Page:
Serial venture capitalists Daniel Petre and Craig Blair announce $60 million fund for tech businesses7:38AM | Tuesday, 29 July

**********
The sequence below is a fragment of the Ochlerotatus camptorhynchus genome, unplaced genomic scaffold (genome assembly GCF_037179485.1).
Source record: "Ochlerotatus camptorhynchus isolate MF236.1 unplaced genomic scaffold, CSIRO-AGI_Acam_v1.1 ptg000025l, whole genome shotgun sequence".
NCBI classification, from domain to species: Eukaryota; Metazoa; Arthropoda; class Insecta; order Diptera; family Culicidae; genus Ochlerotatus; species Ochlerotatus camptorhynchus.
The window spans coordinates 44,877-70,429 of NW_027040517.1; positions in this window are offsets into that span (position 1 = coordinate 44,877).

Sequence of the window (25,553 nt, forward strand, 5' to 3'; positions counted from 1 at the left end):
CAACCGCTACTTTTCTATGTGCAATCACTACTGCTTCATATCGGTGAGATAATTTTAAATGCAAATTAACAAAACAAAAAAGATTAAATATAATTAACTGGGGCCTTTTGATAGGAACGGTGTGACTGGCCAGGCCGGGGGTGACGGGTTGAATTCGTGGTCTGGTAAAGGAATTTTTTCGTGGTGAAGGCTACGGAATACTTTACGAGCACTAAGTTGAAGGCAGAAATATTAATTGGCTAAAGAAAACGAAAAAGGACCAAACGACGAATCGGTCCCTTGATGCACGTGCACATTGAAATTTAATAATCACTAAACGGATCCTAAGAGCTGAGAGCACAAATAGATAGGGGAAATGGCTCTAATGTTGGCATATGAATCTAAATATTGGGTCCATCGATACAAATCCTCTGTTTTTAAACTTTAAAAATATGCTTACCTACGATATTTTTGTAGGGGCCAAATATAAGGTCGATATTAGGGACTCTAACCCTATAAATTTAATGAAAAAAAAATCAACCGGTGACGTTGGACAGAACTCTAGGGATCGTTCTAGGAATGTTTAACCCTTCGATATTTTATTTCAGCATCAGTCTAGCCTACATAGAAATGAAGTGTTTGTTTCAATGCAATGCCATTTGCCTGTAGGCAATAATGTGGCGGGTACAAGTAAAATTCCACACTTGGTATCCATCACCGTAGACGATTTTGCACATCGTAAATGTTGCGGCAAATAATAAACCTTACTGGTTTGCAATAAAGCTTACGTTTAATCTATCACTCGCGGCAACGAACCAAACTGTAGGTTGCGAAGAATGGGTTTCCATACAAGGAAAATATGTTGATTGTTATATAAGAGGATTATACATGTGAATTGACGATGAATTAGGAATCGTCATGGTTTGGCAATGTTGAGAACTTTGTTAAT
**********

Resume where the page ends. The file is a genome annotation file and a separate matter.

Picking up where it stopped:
Former tech executives Daniel Petre and Craig Blair are planning to use the $60 million they’ve raised for their AirTree Ventures Fund to support the growth of 15 local technology startups. While it was revealed Petre, a former Microsoft executive, and Blair, formerly of Expedia, were seeking to raise $50 million from private investors earlier this year, the duo said today they decided to extend the fund to $60 million and closed the fundraising early after attracting “significant interest from investors”. “We were surprised at how quickly it happened and how quickly we met the target,” Blair told SmartCompany. “I think it is a function of investors realising that technological disruption is not going away any time soon, we’re just starting, and that venture capital is not broken.” Blair says AirTree will invest between $2 million and $5 million in up to 15 technology businesses over the next three to four years. He says the businesses chosen by AirTree will likely have already received some seed funding, and AirTree will provide their first professional round of funding. “We’re looking for businesses that, broadly speaking, are using the internet to disrupt the digital market,” says Blair, who says the retail, media, finance and online marketplace sectors will be among the area AirTree looks closely at. “We are quite agnostic there and we’re not necessarily looking for the next big global players to come out of Australia,” he says. Blair says AirTree is looking for companies which have already gotten some “traction” and which understand their KPIs and the direction they are heading in. “With the explosion of incubators and accelerators around the country, they are spawning dozens and dozens of companies, and not all of them will make it,” says Blair. “But the ones that do emerge who have their product and team right, we want to be the guys to help them.” AirTree does not have a strict timeline for when its first investment will be made, with Blair saying “it’s more important to make the right decision rather than a fast decision”. This is not the first time Petre and Blair have partnered to invest in new businesses, having previously run the Netus investment fund along with eBay Australia managing director Alison Deans, which invested in nine companies over six years. AirTree is the third investment fund for Petre, who established and later sold Ecorp, which invested in eBay Australia and ninemsn. “The Australian startup space is expanding significantly with a wide variety of accelerators and incubators helping bring more companies on stream than ever in the past,” said Blair in a statement. “AirTree will complement this effort by being able to commit growth capital to the best of this new class of ventures. Great startups, once they have worked out what their product or service offering is, need the capital to fuel growth but they also need investors who can bring proven experience in helping to build successful companies. We feel this combination of funding and expertise is something that AirTree can provide.” But while smaller startups will likely welcome the presence of the AirTree fund, the announcement of the fund did not impress some members of the startup community earlier this year. “This isn’t a breakthrough,” Nitro co-founder and chief executive Sam Chandler told Private Media in March. “We still need more later-stage funding from funds in the $200 million plus range who can invest more like up to $20 million over the lifetime of the investment.” This article first appeared on SmartCompany. Follow StartupSmart on Facebook, Twitter, and LinkedIn